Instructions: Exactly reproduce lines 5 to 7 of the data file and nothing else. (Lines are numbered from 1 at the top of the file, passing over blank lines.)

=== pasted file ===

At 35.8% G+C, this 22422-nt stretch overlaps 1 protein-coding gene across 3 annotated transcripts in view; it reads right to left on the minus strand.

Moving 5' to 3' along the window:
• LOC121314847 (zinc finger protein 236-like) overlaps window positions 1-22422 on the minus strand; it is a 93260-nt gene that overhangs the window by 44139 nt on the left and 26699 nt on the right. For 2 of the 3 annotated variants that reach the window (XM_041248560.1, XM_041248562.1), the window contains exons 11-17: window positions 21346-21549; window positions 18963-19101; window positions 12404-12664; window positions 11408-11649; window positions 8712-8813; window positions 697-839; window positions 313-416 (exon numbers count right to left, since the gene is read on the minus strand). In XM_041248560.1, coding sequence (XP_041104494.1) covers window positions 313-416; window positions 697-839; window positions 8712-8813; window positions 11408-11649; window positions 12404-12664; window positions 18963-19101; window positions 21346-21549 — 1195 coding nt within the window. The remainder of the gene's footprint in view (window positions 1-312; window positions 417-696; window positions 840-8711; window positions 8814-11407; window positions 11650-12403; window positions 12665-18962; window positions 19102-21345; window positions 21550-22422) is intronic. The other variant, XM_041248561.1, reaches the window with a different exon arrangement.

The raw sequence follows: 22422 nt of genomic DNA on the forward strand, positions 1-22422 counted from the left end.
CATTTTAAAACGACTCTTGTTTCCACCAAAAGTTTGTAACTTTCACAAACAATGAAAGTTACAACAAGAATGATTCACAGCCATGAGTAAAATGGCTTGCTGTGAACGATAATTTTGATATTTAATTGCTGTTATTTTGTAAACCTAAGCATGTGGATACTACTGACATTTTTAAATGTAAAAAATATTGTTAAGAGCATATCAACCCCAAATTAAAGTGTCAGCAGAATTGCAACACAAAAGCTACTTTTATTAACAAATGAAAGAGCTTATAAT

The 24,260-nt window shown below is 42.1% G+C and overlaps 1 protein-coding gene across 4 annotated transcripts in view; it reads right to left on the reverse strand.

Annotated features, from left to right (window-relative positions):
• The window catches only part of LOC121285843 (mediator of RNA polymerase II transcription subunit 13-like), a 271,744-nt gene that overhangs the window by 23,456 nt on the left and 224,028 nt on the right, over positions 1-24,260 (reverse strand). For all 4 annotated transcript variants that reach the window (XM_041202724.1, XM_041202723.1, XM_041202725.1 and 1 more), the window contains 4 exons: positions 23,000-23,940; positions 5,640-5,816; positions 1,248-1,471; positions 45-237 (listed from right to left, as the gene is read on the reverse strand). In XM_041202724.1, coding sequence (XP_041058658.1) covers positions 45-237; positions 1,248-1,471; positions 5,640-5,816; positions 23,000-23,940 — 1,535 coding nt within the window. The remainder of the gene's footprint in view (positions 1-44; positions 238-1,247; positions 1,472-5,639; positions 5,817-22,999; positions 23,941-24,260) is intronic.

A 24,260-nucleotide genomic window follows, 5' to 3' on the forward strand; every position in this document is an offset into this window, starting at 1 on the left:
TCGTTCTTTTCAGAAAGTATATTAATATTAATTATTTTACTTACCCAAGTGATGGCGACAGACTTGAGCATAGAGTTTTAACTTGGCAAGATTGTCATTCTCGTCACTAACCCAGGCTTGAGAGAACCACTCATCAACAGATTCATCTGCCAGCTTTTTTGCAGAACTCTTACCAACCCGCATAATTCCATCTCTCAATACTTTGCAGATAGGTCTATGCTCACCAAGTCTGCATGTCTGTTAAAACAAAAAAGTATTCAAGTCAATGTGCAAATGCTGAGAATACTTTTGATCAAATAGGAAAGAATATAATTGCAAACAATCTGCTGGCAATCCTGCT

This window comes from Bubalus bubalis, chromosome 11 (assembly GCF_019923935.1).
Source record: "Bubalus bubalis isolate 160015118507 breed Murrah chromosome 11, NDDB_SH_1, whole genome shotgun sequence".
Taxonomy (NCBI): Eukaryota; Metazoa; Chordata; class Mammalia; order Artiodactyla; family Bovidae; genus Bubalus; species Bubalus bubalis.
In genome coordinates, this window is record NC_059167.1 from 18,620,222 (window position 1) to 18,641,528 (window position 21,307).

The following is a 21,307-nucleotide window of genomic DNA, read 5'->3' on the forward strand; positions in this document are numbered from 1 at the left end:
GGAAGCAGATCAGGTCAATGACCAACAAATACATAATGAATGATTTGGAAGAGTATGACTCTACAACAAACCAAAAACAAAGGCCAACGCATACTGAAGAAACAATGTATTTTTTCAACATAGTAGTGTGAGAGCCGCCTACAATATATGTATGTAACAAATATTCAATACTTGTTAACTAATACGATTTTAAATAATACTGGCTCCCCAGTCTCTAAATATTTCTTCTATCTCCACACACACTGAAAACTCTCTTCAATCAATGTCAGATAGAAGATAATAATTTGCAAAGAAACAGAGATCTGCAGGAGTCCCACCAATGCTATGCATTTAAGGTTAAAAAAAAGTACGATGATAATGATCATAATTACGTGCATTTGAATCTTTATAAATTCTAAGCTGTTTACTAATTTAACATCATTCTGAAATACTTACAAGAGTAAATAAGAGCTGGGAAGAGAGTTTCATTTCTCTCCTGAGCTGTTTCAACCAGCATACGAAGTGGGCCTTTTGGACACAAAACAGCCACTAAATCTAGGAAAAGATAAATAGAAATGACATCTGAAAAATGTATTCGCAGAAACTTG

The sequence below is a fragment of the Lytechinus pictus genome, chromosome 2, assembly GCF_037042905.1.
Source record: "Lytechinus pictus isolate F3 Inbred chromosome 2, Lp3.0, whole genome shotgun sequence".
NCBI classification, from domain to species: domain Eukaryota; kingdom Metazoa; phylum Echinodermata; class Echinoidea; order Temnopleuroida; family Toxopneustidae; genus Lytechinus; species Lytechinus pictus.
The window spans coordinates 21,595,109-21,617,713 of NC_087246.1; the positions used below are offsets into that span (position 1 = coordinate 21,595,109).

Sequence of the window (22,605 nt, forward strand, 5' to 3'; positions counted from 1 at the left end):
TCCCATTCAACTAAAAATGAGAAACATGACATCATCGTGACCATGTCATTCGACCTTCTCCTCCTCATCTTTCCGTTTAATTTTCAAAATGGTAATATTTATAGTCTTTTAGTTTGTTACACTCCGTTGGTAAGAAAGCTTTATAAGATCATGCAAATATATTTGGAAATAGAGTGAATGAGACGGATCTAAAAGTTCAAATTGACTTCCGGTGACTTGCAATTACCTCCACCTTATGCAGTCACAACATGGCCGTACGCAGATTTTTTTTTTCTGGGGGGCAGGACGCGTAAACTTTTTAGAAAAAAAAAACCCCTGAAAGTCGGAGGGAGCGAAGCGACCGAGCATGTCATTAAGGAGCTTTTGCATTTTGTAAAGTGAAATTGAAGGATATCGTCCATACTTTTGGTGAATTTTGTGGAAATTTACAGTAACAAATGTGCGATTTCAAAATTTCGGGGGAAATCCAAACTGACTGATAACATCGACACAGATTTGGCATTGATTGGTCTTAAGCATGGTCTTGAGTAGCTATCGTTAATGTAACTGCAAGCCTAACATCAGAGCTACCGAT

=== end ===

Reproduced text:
CATTTTAAAACGACTCTTGTTTCCACCAAAAGTTTGTAACTTTCACAAACAATGAAAGTTACAACAAGAATGATTCACAGCCATGAGTAAAATGGCTTGCTGTGAACGATAATTTTGATATTTAATTGCTGTTATTTTGTAAACCTAAGCATGTGGATACTACTGACATTTTTAAATGTAAAAAATATTGTTAAGAGCATATCAACCCCAAATTAAAGTGTCAGCAGAATTGCAACACAAAAGCTACTTTTATTAACAAATGAAAGAGCTTATAAT

The 24,260-nt window shown below is 42.1% G+C and overlaps 1 protein-coding gene across 4 annotated transcripts in view; it reads right to left on the reverse strand.

Annotated features, from left to right (window-relative positions):